Postdoctoral Research Associate in beneficial microbial associations of plants (Fixed Term)
Applications are invited for a post-doctoral research associate in beneficial microbial associations of plants to work with Professor Giles Oldroyd at the Crop Science Centre, starting autumn 2023.
Most plants, including many important crops, live in beneficial associations with microorganisms, including arbuscular mycorrhizal (AM) fungi and nitrogen-fixing bacteria. AM fungi mine the soil substrate for minerals and deliver these to the host plant at specialized structures within root cells, while N-fixing bacteria live inside nodules and convert molecule dinitrogen into ammonia for delivery to the plant. Both associations are controlled by the environmental status of the plant and our group has recently shown some of the key regulators that control this process for AM associations. Those regulators also function in nodulation, but their role in the interaction with N-fixing bacteria appears different to that with AM fungi.
The project aims to understand the roles of these regulators in symbiosis contrasting their functions in both fungal and bacterial interactions. Opportunities exist to apply this knowledge for enhancing the utility of beneficial associations for agricultural impact.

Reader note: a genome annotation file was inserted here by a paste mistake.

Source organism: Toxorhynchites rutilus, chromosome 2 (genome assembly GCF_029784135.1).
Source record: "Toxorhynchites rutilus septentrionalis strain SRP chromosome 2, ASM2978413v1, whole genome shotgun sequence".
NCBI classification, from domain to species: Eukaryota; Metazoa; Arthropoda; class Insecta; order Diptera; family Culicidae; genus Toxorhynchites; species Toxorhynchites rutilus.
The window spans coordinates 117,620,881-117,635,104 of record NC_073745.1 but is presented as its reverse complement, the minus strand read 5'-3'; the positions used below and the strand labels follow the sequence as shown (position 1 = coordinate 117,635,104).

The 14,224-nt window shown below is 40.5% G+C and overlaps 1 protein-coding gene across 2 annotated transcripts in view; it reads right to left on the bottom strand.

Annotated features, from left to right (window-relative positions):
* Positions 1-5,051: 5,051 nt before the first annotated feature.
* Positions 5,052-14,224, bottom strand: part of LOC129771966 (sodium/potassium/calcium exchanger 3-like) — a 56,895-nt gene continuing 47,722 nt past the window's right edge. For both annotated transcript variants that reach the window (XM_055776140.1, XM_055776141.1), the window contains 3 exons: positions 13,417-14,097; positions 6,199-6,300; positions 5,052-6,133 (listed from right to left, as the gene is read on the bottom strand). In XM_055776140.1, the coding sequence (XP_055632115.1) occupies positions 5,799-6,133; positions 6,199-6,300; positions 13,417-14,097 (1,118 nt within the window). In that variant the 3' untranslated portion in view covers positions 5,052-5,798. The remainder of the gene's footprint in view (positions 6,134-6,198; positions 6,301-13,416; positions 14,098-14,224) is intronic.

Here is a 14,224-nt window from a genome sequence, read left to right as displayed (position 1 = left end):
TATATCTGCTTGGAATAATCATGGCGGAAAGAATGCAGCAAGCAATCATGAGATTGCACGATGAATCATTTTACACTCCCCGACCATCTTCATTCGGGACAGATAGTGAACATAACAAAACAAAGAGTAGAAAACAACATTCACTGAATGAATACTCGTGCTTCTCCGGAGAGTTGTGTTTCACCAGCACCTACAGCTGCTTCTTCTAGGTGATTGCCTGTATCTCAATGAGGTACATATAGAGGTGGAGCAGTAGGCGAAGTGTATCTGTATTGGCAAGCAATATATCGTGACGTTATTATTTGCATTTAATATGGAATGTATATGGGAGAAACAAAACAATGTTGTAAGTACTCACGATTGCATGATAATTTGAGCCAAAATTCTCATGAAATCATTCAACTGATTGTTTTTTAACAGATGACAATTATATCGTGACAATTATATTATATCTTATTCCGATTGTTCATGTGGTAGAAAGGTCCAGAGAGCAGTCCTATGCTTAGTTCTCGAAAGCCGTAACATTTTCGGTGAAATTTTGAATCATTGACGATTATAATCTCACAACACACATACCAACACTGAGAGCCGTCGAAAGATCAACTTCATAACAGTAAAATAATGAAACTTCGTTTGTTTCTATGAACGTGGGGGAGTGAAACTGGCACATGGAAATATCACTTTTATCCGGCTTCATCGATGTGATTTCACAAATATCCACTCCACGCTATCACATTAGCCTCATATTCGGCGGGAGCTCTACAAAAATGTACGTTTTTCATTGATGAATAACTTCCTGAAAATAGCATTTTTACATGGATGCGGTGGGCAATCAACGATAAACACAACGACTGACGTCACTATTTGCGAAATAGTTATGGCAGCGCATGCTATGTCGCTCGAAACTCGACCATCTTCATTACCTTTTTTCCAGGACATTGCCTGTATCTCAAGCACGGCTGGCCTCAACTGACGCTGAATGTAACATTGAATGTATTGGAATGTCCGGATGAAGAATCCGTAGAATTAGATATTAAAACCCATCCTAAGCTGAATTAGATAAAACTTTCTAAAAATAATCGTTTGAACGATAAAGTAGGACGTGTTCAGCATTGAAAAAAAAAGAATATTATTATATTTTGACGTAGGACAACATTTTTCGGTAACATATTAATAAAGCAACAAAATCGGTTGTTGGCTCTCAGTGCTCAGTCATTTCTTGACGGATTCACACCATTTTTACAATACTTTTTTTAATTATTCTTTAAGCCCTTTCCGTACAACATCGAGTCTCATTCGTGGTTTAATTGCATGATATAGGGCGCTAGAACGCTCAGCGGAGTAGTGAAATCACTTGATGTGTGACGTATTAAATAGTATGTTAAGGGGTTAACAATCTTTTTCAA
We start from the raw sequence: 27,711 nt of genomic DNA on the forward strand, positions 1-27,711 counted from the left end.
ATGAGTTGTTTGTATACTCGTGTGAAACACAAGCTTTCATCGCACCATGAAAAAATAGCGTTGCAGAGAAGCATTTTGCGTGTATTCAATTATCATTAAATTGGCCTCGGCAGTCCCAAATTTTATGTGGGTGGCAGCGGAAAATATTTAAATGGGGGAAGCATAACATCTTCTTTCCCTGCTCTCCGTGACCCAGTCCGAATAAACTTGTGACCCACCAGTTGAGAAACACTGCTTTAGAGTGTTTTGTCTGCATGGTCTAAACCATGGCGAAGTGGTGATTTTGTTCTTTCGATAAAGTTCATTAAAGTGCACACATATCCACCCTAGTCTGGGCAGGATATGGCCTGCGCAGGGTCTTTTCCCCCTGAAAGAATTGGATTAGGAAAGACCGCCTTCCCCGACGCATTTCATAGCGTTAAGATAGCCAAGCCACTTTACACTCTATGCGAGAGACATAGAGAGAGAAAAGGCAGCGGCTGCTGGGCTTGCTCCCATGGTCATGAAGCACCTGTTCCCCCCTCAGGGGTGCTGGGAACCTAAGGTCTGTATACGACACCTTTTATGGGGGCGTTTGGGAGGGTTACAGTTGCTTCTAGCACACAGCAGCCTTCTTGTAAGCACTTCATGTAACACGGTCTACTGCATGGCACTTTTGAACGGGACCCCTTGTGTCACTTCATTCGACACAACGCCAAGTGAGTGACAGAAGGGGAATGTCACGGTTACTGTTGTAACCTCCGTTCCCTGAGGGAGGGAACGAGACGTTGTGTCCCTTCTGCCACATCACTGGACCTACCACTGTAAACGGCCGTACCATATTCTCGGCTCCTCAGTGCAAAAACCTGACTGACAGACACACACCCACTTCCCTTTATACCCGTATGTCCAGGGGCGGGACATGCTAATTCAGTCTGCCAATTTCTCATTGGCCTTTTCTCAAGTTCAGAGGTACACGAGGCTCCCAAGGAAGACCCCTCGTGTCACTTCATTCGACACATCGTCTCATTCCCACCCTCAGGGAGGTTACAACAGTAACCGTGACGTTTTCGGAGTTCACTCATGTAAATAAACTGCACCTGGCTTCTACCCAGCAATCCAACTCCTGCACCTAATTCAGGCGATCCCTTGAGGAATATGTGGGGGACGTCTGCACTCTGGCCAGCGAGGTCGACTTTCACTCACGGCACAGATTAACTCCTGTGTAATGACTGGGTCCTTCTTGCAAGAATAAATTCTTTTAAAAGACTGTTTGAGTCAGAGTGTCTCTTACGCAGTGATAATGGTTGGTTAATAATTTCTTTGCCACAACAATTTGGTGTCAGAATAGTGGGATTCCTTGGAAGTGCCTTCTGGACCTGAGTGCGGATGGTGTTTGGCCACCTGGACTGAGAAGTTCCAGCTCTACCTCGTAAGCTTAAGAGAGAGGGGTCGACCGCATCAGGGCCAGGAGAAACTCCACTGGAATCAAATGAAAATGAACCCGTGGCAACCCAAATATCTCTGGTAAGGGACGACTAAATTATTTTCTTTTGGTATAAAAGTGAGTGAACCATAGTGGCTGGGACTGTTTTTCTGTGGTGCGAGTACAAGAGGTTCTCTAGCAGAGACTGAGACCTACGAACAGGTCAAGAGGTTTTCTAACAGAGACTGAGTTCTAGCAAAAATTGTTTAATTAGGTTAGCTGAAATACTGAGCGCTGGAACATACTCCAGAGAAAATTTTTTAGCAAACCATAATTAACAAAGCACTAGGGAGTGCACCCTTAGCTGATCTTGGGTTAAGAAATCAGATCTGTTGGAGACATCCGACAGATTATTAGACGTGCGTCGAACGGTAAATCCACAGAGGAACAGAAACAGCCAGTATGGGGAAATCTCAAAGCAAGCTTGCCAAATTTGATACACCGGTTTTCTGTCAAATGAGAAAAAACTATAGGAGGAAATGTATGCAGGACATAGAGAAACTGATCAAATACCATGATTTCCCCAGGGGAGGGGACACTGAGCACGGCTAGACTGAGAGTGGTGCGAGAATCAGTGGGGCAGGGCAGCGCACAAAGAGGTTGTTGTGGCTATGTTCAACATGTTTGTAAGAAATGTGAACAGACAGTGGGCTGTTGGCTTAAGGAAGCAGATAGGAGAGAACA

The approach will be multi-disciplinary, combining molecular genetics, physiological and cellular biology techniques in model and crop plants as applicable.
It is essential that applicants have a PhD in the field of plant molecular biology, and genetics; available knowledge of laser scanning confocal microscopy would be advantageous.
Fixed-term: The funds for this post are available for 2 years in the first instance.
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Please upload CV, publications list and a CHRIS/6. As a signatory of the San Francisco Declaration on Research Assessment, the University of Cambridge does not use journal level metrics when assessing the quality of research outputs. Applicants should not include journal level metrics, such as the Journal Impact Factor, anywhere in their application materials. Applicants should highlight a select subset of what they consider to be their most important research outputs and provide a brief narrative account of their significance.
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